The same sort of traditional belief ran in the Tulliver veins, but it was carried in richer blood, having elements of generous imprudence, warm affection, and hot-tempered rashness. Mr. Tulliver's grandfather had been heard to say that he was descended from one Ralph Tulliver, a wonderfully clever fellow, who had ruined himself. It is likely enough that the clever Ralph was a high liver, rode spirited horses, and was very decidedly of his own opinion. On the other hand, nobody had ever heard of a Dodson who had ruined himself; it was not the way of that family.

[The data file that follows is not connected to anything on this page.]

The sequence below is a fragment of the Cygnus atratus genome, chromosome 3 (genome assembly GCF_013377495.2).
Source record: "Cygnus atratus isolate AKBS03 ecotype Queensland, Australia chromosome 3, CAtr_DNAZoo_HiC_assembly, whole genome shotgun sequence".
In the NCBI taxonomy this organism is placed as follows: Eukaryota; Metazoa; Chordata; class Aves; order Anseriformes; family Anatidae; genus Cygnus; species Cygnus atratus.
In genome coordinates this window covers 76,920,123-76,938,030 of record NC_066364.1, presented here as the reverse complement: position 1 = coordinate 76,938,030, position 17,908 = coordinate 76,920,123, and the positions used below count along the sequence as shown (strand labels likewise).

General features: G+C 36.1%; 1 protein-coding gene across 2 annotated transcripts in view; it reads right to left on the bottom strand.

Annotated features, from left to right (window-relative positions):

If such were the views of life on which the Dodsons and Tullivers had been reared in the praiseworthy past of Pitt and high prices, you will infer from what you already know concerning the state of society in St. Ogg's, that there had been no highly modifying influence to act on them in their maturer life. It was still possible, even in that later time of anti-Catholic preaching, for people to hold many pagan ideas, and believe themselves good church-people, notwithstanding; so we need hardly feel any surprise at the fact that Mr. Tulliver, though a regular church-goer, recorded his vindictiveness on the fly-leaf of his Bible. It was not that any harm could be said concerning the vicar of that charming rural parish to which Dorlcote Mill belonged; he was a man of excellent family, an irreproachable bachelor, of elegant pursuits,–had taken honors, and held a fellowship. Mr. Tulliver regarded him with dutiful respect, as he did everything else belonging to the church-service; but he considered that church was one thing and common-sense another, and he wanted nobody to tell him what commonsense was. Certain seeds which are required to find a nidus for themselves under unfavorable circumstances have been supplied by nature with an apparatus of hooks, so that they will get a hold on very unreceptive surfaces. The spiritual seed which had been scattered over Mr. Tulliver had apparently been destitute of any corresponding provision, and had slipped off to the winds again, from a total absence of hooks.